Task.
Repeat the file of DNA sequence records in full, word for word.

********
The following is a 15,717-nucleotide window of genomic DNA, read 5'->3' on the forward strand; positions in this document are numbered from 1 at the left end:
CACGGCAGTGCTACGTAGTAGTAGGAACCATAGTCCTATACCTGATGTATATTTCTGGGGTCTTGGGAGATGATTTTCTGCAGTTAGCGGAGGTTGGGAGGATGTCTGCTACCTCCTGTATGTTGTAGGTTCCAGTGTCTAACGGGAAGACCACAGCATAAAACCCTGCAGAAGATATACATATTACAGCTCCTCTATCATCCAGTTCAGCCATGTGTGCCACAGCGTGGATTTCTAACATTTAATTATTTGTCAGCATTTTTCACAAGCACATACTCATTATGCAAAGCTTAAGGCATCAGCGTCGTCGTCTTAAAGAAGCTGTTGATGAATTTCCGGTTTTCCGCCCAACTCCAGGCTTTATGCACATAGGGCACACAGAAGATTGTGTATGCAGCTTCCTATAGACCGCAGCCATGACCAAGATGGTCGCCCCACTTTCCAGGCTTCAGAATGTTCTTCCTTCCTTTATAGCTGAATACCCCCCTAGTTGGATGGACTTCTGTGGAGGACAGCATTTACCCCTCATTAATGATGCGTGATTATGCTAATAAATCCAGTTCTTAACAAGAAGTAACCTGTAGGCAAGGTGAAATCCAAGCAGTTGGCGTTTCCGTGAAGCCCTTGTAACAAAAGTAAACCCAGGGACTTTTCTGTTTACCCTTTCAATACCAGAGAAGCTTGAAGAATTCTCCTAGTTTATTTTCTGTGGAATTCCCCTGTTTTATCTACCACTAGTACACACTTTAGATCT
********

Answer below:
The following is a 15,717-nucleotide window of genomic DNA, read 5'->3' on the forward strand; positions in this document are numbered from 1 at the left end:
CACGGCAGTGCTACGTAGTAGTAGGAACCATAGTCCTATACCTGATGTATATTTCTGGGGTCTTGGGAGATGATTTTCTGCAGTTAGCGGAGGTTGGGAGGATGTCTGCTACCTCCTGTATGTTGTAGGTTCCAGTGTCTAACGGGAAGACCACAGCATAAAACCCTGCAGAAGATATACATATTACAGCTCCTCTATCATCCAGTTCAGCCATGTGTGCCACAGCGTGGATTTCTAACATTTAATTATTTGTCAGCATTTTTCACAAGCACATACTCATTATGCAAAGCTTAAGGCATCAGCGTCGTCGTCTTAAAGAAGCTGTTGATGAATTTCCGGTTTTCCGCCCAACTCCAGGCTTTATGCACATAGGGCACACAGAAGATTGTGTATGCAGCTTCCTATAGACCGCAGCCATGACCAAGATGGTCGCCCCACTTTCCAGGCTTCAGAATGTTCTTCCTTCCTTTATAGCTGAATACCCCCCTAGTTGGATGGACTTCTGTGGAGGACAGCATTTACCCCTCATTAATGATGCGTGATTATGCTAATAAATCCAGTTCTTAACAAGAAGTAACCTGTAGGCAAGGTGAAATCCAAGCAGTTGGCGTTTCCGTGAAGCCCTTGTAACAAAAGTAAACCCAGGGACTTTTCTGTTTACCCTTTCAATACCAGAGAAGCTTGAAGAATTCTCCTAGTTTATTTTCTGTGGAATTCCCCTGTTTTATCTACCACTAGTACACACTTTAGATCT